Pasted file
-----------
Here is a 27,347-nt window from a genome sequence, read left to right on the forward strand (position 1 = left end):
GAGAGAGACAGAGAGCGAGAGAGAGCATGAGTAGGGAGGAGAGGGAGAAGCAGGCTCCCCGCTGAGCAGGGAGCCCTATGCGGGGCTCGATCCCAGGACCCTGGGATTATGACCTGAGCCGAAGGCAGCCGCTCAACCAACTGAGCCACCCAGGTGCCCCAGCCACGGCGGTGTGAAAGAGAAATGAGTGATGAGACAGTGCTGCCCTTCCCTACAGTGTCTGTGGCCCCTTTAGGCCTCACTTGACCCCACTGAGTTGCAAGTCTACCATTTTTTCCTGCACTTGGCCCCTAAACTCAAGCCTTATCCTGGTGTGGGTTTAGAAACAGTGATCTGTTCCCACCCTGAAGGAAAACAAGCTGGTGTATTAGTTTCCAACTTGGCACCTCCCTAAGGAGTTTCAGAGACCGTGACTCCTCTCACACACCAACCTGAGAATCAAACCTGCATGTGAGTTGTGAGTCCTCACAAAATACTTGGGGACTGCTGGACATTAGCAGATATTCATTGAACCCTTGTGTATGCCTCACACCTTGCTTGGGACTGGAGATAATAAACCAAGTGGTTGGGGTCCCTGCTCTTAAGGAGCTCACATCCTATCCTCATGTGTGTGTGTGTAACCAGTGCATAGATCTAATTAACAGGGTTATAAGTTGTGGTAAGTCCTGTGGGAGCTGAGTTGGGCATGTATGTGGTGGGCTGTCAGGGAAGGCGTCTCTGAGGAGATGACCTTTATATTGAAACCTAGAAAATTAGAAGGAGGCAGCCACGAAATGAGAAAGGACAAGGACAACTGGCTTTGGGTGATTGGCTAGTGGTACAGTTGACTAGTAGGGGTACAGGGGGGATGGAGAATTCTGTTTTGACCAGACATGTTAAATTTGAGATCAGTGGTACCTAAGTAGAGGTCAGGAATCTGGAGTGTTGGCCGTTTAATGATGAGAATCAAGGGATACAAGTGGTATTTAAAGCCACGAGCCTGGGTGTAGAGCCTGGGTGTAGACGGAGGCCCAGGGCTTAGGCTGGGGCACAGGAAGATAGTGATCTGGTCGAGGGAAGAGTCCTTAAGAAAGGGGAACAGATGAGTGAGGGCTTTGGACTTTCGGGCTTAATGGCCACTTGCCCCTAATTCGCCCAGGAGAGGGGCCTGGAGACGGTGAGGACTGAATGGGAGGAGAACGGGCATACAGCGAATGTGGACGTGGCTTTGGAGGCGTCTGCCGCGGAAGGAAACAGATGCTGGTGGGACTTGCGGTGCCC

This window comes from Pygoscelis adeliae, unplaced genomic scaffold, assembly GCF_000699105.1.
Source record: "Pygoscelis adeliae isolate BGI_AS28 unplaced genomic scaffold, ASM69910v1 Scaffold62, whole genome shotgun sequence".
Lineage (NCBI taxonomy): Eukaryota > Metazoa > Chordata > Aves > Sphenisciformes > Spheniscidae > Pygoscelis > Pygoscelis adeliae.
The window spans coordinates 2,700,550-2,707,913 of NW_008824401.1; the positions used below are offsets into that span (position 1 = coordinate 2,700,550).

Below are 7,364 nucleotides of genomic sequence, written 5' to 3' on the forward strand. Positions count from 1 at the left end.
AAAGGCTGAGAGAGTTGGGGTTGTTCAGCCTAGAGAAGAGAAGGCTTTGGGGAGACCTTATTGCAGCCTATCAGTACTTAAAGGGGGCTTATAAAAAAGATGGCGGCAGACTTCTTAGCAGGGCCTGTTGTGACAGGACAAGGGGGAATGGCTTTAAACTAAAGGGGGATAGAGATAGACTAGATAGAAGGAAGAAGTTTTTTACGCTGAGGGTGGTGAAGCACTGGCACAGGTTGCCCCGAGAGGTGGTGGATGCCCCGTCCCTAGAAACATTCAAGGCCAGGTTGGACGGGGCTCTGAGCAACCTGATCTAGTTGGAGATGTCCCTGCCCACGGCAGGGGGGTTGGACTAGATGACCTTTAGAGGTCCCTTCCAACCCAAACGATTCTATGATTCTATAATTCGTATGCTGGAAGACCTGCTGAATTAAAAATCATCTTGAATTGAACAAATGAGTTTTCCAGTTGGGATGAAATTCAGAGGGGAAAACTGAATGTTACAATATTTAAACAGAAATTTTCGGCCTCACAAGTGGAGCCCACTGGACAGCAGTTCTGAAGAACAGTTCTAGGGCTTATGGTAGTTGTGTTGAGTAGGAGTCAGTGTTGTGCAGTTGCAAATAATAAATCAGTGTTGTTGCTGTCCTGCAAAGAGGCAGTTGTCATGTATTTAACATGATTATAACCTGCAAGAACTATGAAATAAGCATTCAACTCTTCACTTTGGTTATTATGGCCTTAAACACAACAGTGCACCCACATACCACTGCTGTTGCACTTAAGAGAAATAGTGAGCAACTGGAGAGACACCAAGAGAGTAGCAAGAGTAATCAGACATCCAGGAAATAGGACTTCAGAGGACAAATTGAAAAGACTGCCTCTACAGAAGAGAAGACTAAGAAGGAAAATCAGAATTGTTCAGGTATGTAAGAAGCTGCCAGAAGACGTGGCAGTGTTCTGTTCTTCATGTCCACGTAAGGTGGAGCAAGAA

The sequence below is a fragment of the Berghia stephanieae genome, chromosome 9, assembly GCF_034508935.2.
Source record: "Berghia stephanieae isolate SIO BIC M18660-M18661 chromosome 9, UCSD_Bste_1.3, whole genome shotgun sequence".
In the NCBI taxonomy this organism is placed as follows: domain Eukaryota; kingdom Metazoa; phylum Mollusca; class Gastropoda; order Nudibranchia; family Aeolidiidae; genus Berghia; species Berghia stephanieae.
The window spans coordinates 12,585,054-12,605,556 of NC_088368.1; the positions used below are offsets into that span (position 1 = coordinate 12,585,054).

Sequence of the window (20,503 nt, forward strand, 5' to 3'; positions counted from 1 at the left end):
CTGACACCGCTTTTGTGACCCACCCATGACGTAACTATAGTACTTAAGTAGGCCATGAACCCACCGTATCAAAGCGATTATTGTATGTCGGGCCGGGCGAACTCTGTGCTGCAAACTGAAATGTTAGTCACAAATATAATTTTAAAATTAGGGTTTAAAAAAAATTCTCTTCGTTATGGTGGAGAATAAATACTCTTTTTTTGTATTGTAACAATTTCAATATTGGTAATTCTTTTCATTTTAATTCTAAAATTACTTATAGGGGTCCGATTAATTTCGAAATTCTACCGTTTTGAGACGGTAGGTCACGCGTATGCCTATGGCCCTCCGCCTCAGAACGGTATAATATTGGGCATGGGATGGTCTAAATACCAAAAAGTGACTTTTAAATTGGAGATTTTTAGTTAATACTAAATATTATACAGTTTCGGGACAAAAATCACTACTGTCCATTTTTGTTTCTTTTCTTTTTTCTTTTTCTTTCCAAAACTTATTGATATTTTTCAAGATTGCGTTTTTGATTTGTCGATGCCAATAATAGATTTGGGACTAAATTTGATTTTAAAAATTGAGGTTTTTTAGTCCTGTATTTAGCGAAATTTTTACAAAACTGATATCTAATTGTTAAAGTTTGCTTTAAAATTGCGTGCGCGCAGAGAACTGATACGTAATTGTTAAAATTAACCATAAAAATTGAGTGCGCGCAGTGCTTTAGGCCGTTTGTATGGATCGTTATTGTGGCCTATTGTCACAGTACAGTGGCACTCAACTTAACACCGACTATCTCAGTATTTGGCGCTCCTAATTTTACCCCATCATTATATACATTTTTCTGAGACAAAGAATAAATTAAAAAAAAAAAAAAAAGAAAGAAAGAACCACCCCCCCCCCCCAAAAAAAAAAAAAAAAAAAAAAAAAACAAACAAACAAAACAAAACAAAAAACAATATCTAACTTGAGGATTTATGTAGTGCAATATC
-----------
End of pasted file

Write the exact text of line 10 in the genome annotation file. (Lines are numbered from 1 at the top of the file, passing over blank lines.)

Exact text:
Source record: "Berghia stephanieae isolate SIO BIC M18660-M18661 chromosome 9, UCSD_Bste_1.3, whole genome shotgun sequence".